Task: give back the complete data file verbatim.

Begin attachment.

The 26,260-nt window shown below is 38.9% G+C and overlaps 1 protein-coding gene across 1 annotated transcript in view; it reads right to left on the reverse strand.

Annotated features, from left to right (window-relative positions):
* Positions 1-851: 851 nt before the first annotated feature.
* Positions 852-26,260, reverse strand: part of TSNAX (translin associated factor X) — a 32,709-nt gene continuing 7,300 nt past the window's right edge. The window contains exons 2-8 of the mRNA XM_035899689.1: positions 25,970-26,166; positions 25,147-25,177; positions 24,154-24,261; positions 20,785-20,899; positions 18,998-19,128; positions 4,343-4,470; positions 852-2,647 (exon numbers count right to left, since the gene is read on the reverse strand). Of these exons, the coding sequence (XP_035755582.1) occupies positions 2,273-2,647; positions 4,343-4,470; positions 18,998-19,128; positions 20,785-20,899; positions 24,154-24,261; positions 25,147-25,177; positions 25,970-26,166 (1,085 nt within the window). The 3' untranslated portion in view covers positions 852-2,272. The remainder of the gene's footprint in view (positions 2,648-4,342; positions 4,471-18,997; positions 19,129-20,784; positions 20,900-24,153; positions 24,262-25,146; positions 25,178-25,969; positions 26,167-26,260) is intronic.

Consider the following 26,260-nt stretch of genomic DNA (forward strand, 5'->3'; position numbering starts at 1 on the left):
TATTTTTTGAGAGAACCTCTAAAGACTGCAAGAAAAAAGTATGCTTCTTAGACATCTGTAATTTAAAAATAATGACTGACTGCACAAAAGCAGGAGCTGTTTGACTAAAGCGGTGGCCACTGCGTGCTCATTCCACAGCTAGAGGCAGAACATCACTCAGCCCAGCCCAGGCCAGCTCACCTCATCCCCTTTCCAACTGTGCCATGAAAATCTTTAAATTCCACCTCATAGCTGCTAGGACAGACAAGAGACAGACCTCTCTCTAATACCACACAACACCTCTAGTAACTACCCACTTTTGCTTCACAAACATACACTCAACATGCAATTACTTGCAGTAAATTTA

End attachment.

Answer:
The 26,260-nt window shown below is 38.9% G+C and overlaps 1 protein-coding gene across 1 annotated transcript in view; it reads right to left on the reverse strand.

Annotated features, from left to right (window-relative positions):
* Positions 1-851: 851 nt before the first annotated feature.
* Positions 852-26,260, reverse strand: part of TSNAX (translin associated factor X) — a 32,709-nt gene continuing 7,300 nt past the window's right edge. The window contains exons 2-8 of the mRNA XM_035899689.1: positions 25,970-26,166; positions 25,147-25,177; positions 24,154-24,261; positions 20,785-20,899; positions 18,998-19,128; positions 4,343-4,470; positions 852-2,647 (exon numbers count right to left, since the gene is read on the reverse strand). Of these exons, the coding sequence (XP_035755582.1) occupies positions 2,273-2,647; positions 4,343-4,470; positions 18,998-19,128; positions 20,785-20,899; positions 24,154-24,261; positions 25,147-25,177; positions 25,970-26,166 (1,085 nt within the window). The 3' untranslated portion in view covers positions 852-2,272. The remainder of the gene's footprint in view (positions 2,648-4,342; positions 4,471-18,997; positions 19,129-20,784; positions 20,900-24,153; positions 24,262-25,146; positions 25,178-25,969; positions 26,167-26,260) is intronic.

Consider the following 26,260-nt stretch of genomic DNA (forward strand, 5'->3'; position numbering starts at 1 on the left):
TATTTTTTGAGAGAACCTCTAAAGACTGCAAGAAAAAAGTATGCTTCTTAGACATCTGTAATTTAAAAATAATGACTGACTGCACAAAAGCAGGAGCTGTTTGACTAAAGCGGTGGCCACTGCGTGCTCATTCCACAGCTAGAGGCAGAACATCACTCAGCCCAGCCCAGGCCAGCTCACCTCATCCCCTTTCCAACTGTGCCATGAAAATCTTTAAATTCCACCTCATAGCTGCTAGGACAGACAAGAGACAGACCTCTCTCTAATACCACACAACACCTCTAGTAACTACCCACTTTTGCTTCACAAACATACACTCAACATGCAATTACTTGCAGTAAATTTA